Decision Making in upstream

Fiona Macmillan’s PhD thesis on risk analysis sets out to determine whether the use of probabilistic reserve analysis contributes to corporate success. Along the way, the 250 page thesis offers a critical state of the art review and bibliography.

Fiona Macmillan kindly provided PDM with a copy of her PhD thesis “Risk, Uncertainty and Investment Decision-Making in the Upstream Oil and Gas Industry.” The research, conducted at the University of Aberdeen, was funded by CSIRO Australia. Macmillan believes that despite four decades of work on decision analysis tools, no research has been able to show conclusively what works and what does not. Indeed such analysis has been slow to appear in the literature, doubtless because of the threat it represents to the decision analysts. As one previous worker put it: “Asking whether decision analysis works is risky. What if the answer is negative? The contribution will clearly be scientifically valuable, but many individuals – consultants, academics, instructors – with a vested interest in decision analysis could lose standing, clients, or even jobs.” MacMillan’s study remedies this situation by researching the use of decision analysis in investment appraisal decision-making by upstream majors. The thesis seeks to answer three questions: what techniques are appropriate, which are actually used, and is there a relationship between their use and corporate success?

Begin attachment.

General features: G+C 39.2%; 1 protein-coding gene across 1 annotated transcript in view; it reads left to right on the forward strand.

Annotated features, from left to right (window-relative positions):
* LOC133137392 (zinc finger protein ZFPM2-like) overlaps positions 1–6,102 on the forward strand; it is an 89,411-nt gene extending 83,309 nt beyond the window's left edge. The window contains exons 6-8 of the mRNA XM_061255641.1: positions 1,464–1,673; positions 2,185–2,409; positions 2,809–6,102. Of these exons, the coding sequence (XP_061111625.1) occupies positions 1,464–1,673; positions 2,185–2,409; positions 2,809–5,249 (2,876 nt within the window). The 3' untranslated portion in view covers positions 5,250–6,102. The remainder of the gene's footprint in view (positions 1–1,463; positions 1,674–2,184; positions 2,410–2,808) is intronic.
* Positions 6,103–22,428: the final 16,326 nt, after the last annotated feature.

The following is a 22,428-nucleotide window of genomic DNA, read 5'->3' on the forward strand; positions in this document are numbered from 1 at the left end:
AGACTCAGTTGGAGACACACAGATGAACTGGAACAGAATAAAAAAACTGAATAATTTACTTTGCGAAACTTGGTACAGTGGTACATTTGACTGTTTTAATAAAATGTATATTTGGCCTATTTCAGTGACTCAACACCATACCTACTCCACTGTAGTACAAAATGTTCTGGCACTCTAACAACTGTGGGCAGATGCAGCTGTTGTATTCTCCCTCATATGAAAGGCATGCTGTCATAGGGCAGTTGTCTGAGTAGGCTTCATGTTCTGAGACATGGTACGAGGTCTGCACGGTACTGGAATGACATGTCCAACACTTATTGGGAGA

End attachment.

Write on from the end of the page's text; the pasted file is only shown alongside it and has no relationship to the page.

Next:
In the 250 page tome, Macmillan traces the history of risk analysis from Laplace and Bayes in the early nineteenth century, through its first use in the oil industry in the 1960s, to its limited application today. The research was conducted via in-depth interviews of some 20 companies working in the UK. All of the companies use some software to assist with decision making, usually some form of Monte Carlo simulation. The most popular packages are Crystal Ball, @risk and Merak PEEP. There was a general recognition that whilst the mechanics of the simulation is straightforward, the tools could be misused. One interviewee remarked “the clever bit is in the model that you set up where you’ve got the risk … and you’ve got the relationship. So you can have a fantastic tool that does Monte Carlo inside and out but [it’s] garbage in-garbage out.” Definitions also were a source of problems. One interviewee commented “I would say that there’s about as many different definitions of risk and uncertainty in our company, as you found in your literature search.” Another - “Every time we start to discuss risk we have arguments and rows!” Problems were encountered when reporting the results of probabilistic analysis to management: “We do all this beautiful simulation of the distributions but people still want one figure. You could say, ‘The range is this, or your expectation is this at various probability levels.’ You know, a nice little cumulative distribution. But people don’t look at it. They want one number, ‘What’s the mean? What’s the expected value?’ So sometimes I question why we do it because people just land on one number.”

Competitive advantage